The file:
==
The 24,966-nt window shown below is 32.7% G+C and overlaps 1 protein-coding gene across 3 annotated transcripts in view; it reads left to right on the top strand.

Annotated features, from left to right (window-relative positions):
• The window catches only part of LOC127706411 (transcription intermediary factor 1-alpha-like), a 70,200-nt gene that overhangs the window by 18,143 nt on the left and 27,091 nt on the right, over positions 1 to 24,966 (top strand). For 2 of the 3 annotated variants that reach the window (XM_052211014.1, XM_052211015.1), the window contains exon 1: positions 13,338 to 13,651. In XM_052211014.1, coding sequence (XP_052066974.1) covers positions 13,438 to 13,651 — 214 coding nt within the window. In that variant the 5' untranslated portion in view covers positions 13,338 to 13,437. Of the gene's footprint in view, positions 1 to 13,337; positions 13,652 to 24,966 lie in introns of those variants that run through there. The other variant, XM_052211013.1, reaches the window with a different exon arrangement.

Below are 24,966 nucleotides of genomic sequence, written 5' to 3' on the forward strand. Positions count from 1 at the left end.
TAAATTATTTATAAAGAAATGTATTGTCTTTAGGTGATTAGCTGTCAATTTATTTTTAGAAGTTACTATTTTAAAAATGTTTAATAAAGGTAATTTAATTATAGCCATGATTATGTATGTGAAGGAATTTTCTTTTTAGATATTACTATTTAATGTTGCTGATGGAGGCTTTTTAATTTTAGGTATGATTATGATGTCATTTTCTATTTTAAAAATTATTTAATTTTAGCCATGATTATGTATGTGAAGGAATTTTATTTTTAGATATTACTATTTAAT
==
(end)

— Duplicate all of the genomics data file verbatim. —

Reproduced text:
The 24,966-nt window shown below is 32.7% G+C and overlaps 1 protein-coding gene across 3 annotated transcripts in view; it reads left to right on the top strand.

Annotated features, from left to right (window-relative positions):
• The window catches only part of LOC127706411 (transcription intermediary factor 1-alpha-like), a 70,200-nt gene that overhangs the window by 18,143 nt on the left and 27,091 nt on the right, over positions 1 to 24,966 (top strand). For 2 of the 3 annotated variants that reach the window (XM_052211014.1, XM_052211015.1), the window contains exon 1: positions 13,338 to 13,651. In XM_052211014.1, coding sequence (XP_052066974.1) covers positions 13,438 to 13,651 — 214 coding nt within the window. In that variant the 5' untranslated portion in view covers positions 13,338 to 13,437. Of the gene's footprint in view, positions 1 to 13,337; positions 13,652 to 24,966 lie in introns of those variants that run through there. The other variant, XM_052211013.1, reaches the window with a different exon arrangement.

Below are 24,966 nucleotides of genomic sequence, written 5' to 3' on the forward strand. Positions count from 1 at the left end.
TAAATTATTTATAAAGAAATGTATTGTCTTTAGGTGATTAGCTGTCAATTTATTTTTAGAAGTTACTATTTTAAAAATGTTTAATAAAGGTAATTTAATTATAGCCATGATTATGTATGTGAAGGAATTTTCTTTTTAGATATTACTATTTAATGTTGCTGATGGAGGCTTTTTAATTTTAGGTATGATTATGATGTCATTTTCTATTTTAAAAATTATTTAATTTTAGCCATGATTATGTATGTGAAGGAATTTTATTTTTAGATATTACTATTTAAT